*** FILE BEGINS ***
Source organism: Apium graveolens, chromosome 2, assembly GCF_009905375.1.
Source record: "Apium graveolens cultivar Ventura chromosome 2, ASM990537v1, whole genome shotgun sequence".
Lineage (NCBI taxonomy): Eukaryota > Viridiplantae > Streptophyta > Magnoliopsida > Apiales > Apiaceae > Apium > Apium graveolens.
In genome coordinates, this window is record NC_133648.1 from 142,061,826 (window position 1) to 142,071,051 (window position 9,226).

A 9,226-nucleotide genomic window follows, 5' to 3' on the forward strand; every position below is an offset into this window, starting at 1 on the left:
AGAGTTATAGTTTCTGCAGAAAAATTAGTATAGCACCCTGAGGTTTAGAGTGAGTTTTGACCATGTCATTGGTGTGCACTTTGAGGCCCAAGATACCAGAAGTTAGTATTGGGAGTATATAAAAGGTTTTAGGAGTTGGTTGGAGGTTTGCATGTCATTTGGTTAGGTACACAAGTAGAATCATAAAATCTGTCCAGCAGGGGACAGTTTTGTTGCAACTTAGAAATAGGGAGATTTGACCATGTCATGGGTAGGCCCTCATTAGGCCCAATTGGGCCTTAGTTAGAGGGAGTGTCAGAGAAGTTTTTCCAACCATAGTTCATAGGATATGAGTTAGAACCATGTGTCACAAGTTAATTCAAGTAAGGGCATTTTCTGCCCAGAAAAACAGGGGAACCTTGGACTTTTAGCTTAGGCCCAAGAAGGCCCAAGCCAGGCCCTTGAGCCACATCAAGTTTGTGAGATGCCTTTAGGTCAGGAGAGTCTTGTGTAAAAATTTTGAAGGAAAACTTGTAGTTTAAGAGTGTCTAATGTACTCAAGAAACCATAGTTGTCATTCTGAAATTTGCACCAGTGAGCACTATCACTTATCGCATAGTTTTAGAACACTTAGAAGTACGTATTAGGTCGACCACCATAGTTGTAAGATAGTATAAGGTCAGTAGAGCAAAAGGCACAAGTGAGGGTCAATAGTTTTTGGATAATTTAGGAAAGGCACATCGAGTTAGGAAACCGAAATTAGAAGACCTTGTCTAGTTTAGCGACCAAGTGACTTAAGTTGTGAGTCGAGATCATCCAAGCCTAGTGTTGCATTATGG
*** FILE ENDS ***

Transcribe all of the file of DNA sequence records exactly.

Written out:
Source organism: Apium graveolens, chromosome 2, assembly GCF_009905375.1.
Source record: "Apium graveolens cultivar Ventura chromosome 2, ASM990537v1, whole genome shotgun sequence".
Lineage (NCBI taxonomy): Eukaryota > Viridiplantae > Streptophyta > Magnoliopsida > Apiales > Apiaceae > Apium > Apium graveolens.
In genome coordinates, this window is record NC_133648.1 from 142,061,826 (window position 1) to 142,071,051 (window position 9,226).

A 9,226-nucleotide genomic window follows, 5' to 3' on the forward strand; every position below is an offset into this window, starting at 1 on the left:
AGAGTTATAGTTTCTGCAGAAAAATTAGTATAGCACCCTGAGGTTTAGAGTGAGTTTTGACCATGTCATTGGTGTGCACTTTGAGGCCCAAGATACCAGAAGTTAGTATTGGGAGTATATAAAAGGTTTTAGGAGTTGGTTGGAGGTTTGCATGTCATTTGGTTAGGTACACAAGTAGAATCATAAAATCTGTCCAGCAGGGGACAGTTTTGTTGCAACTTAGAAATAGGGAGATTTGACCATGTCATGGGTAGGCCCTCATTAGGCCCAATTGGGCCTTAGTTAGAGGGAGTGTCAGAGAAGTTTTTCCAACCATAGTTCATAGGATATGAGTTAGAACCATGTGTCACAAGTTAATTCAAGTAAGGGCATTTTCTGCCCAGAAAAACAGGGGAACCTTGGACTTTTAGCTTAGGCCCAAGAAGGCCCAAGCCAGGCCCTTGAGCCACATCAAGTTTGTGAGATGCCTTTAGGTCAGGAGAGTCTTGTGTAAAAATTTTGAAGGAAAACTTGTAGTTTAAGAGTGTCTAATGTACTCAAGAAACCATAGTTGTCATTCTGAAATTTGCACCAGTGAGCACTATCACTTATCGCATAGTTTTAGAACACTTAGAAGTACGTATTAGGTCGACCACCATAGTTGTAAGATAGTATAAGGTCAGTAGAGCAAAAGGCACAAGTGAGGGTCAATAGTTTTTGGATAATTTAGGAAAGGCACATCGAGTTAGGAAACCGAAATTAGAAGACCTTGTCTAGTTTAGCGACCAAGTGACTTAAGTTGTGAGTCGAGATCATCCAAGCCTAGTGTTGCATTATGG